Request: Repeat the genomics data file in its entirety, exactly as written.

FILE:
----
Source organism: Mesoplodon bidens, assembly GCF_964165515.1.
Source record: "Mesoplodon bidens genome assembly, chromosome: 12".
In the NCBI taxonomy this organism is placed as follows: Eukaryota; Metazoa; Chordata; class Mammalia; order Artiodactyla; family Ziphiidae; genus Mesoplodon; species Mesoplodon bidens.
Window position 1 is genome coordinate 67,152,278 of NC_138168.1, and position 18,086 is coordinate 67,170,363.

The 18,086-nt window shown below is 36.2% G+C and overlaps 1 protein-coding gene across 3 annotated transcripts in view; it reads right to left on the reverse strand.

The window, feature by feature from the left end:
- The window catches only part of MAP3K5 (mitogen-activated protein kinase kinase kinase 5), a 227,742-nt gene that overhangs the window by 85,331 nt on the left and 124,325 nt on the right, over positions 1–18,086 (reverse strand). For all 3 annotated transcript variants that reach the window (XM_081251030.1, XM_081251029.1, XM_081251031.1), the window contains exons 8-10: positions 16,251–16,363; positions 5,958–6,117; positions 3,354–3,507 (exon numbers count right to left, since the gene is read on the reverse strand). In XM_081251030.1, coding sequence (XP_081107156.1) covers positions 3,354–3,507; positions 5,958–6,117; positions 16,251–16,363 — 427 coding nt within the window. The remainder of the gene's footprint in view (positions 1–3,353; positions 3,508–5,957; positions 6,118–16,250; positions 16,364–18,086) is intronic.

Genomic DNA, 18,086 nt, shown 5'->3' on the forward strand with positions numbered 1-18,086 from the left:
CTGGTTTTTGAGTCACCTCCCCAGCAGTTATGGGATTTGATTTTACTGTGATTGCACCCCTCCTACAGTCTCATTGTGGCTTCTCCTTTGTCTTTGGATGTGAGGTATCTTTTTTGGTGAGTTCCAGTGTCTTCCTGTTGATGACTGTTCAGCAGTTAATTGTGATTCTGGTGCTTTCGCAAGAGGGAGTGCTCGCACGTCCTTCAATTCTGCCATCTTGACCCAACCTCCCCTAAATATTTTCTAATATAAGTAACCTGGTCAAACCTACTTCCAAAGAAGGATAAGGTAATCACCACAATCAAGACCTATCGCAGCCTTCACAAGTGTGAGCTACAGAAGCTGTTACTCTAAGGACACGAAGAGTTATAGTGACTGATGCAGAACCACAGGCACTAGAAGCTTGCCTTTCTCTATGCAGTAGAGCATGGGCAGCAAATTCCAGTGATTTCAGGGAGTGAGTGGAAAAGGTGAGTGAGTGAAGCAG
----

Source organism: Mesoplodon bidens, assembly GCF_964165515.1.
Source record: "Mesoplodon bidens genome assembly, chromosome: 12".
In the NCBI taxonomy this organism is placed as follows: Eukaryota; Metazoa; Chordata; class Mammalia; order Artiodactyla; family Ziphiidae; genus Mesoplodon; species Mesoplodon bidens.
Window position 1 is genome coordinate 67,152,278 of NC_138168.1, and position 18,086 is coordinate 67,170,363.

The 18,086-nt window shown below is 36.2% G+C and overlaps 1 protein-coding gene across 3 annotated transcripts in view; it reads right to left on the reverse strand.

The window, feature by feature from the left end:
- The window catches only part of MAP3K5 (mitogen-activated protein kinase kinase kinase 5), a 227,742-nt gene that overhangs the window by 85,331 nt on the left and 124,325 nt on the right, over positions 1–18,086 (reverse strand). For all 3 annotated transcript variants that reach the window (XM_081251030.1, XM_081251029.1, XM_081251031.1), the window contains exons 8-10: positions 16,251–16,363; positions 5,958–6,117; positions 3,354–3,507 (exon numbers count right to left, since the gene is read on the reverse strand). In XM_081251030.1, coding sequence (XP_081107156.1) covers positions 3,354–3,507; positions 5,958–6,117; positions 16,251–16,363 — 427 coding nt within the window. The remainder of the gene's footprint in view (positions 1–3,353; positions 3,508–5,957; positions 6,118–16,250; positions 16,364–18,086) is intronic.

Genomic DNA, 18,086 nt, shown 5'->3' on the forward strand with positions numbered 1-18,086 from the left:
CTGGTTTTTGAGTCACCTCCCCAGCAGTTATGGGATTTGATTTTACTGTGATTGCACCCCTCCTACAGTCTCATTGTGGCTTCTCCTTTGTCTTTGGATGTGAGGTATCTTTTTTGGTGAGTTCCAGTGTCTTCCTGTTGATGACTGTTCAGCAGTTAATTGTGATTCTGGTGCTTTCGCAAGAGGGAGTGCTCGCACGTCCTTCAATTCTGCCATCTTGACCCAACCTCCCCTAAATATTTTCTAATATAAGTAACCTGGTCAAACCTACTTCCAAAGAAGGATAAGGTAATCACCACAATCAAGACCTATCGCAGCCTTCACAAGTGTGAGCTACAGAAGCTGTTACTCTAAGGACACGAAGAGTTATAGTGACTGATGCAGAACCACAGGCACTAGAAGCTTGCCTTTCTCTATGCAGTAGAGCATGGGCAGCAAATTCCAGTGATTTCAGGGAGTGAGTGGAAAAGGTGAGTGAGTGAAGCAG